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Yesterday's missive took a glass-is-half-full stance by exploring the various tailwinds the bulls are counting on to keep stock prices movin' on up. The list included earnings, economic growth, low inflation, ongoing QE, favorable seasonality, the flows into passive funds/ETFs, performance anxiety, performance chasing, the preponderance of dip-buying, and, of course, the tax trade. Good stuff.

However, since one of the key attributes of a good analyst is objectivity, I thought it might be a good idea to wander across the field this morning and talk to the players on the opposing sideline. The goal here is to try and understand each team's key points so that we can make an informed decision on which argument is stronger.

So here goes... A rundown of the major issues that our furry friends in the bear camp are focused on from a near-term perspective.

What Everybody Knows... As the saying goes, something that everybody on Wall Street already knows isn't worth knowing. The key here is that by the time everybody can (a) understand and then (b) quickly/easily espouse the reasons that something is supposed to happen in the market, the event is likely priced in. As such, the bears argue that the laundry list of positives are well known by now and thus, are likely priced into the market at this stage.

Earnings: I know what you're thinking; how can both teams count an issue as theirs? In short, it depends on your point of view. While the bulls argue that earnings are growing at a strong clip, the bears suggest that the current trend of great quarters isn't going to last much longer. Exhibit A here is although EPS for the S&P 500 enjoyed double-digit growth in the first two quarters of the year, the pace of growth is about to slow dramatically. According to FactSet's approach (which combines actual results from companies that have reported with estimates for those yet to report results) EPS growth is expected to come in at 2.4% compared to the year-ago quarter. Now factor in (a) tougher comps going forward (especially at the beginning of next year) (b) some high profile misses from the likes of General Electric (NYSE: GE) and Wells Fargo & Co. (NYSE: WFC), and (c) the hit that insurers and reinsurers are likely to take in response to this year's hurricane season. From the bears' perspective, what you are left with is less than stellar fundamental support for stock prices.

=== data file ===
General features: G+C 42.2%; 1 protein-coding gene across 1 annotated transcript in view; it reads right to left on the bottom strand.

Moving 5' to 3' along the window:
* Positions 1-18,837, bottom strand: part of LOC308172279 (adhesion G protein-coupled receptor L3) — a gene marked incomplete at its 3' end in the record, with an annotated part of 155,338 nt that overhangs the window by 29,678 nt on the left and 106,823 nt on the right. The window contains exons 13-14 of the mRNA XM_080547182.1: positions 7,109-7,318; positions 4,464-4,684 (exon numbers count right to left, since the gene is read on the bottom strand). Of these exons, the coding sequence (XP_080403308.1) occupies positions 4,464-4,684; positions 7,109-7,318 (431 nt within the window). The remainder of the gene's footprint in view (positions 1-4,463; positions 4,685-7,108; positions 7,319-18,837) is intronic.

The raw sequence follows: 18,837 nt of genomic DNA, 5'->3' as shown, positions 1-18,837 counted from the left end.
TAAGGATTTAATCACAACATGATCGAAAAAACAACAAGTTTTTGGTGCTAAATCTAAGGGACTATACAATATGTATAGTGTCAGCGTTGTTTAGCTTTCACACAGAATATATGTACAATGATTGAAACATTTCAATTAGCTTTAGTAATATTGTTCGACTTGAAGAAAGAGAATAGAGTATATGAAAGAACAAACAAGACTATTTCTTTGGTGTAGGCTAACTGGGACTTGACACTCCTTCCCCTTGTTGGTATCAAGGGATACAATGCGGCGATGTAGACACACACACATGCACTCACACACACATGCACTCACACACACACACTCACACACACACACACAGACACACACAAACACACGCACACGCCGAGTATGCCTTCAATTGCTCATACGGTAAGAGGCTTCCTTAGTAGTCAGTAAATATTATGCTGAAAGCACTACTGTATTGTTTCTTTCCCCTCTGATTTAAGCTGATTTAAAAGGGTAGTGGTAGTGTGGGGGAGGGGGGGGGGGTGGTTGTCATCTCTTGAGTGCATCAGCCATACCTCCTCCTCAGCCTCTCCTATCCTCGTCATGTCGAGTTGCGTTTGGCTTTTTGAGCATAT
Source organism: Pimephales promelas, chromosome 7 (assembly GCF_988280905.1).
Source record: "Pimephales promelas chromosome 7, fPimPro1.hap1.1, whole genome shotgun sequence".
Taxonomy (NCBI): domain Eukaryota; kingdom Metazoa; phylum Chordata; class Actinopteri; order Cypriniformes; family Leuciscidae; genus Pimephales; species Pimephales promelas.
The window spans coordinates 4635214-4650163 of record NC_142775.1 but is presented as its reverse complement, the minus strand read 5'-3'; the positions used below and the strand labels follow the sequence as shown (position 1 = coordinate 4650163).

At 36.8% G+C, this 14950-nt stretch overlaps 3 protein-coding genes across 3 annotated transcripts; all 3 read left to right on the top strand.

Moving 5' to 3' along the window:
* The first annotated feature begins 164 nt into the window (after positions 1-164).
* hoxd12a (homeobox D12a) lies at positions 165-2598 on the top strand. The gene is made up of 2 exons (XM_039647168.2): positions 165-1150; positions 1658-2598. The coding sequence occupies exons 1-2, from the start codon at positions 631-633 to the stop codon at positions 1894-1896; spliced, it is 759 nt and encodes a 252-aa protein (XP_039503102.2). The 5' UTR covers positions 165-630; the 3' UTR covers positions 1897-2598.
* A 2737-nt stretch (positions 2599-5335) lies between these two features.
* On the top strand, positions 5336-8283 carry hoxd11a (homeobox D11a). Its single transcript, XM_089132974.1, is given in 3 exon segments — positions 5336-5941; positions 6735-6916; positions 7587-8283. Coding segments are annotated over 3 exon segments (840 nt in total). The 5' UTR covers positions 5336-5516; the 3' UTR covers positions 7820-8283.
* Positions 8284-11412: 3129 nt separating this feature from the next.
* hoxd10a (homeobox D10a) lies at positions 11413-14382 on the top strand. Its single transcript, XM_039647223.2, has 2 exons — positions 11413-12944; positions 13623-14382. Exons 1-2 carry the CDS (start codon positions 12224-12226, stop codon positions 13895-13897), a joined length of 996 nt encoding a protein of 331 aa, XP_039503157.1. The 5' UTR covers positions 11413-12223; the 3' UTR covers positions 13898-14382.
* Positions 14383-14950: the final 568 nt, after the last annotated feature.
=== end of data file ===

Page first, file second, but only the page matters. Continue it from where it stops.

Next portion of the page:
Inflation: I know, I know... The bulls counted this one as a positive as well. While everybody knows that inflation has been MIA this year, the key here is the bears contend that there are signs of underlying inflationary pressures building - especially in wages. Whether or not these pressures materialize remains to be seen. However, this is an area to watch in the coming months because nothing can kill a bull market faster than a bout of inflation.

The Next Fed Chair: The betting markets suggest that the decision on the next Fed Chairman is down to Powell and Taylor. The key here is to understand that Powell is more of a status quo pick while analysts believe a Taylor nomination could lead to a higher "neutral" zone for Fed Funds and an extended tightening cycle. By the way, the bears don't want to talk about the possibility of Janet Yellen getting the nod as this would likely be a bullish outcome for stock prices.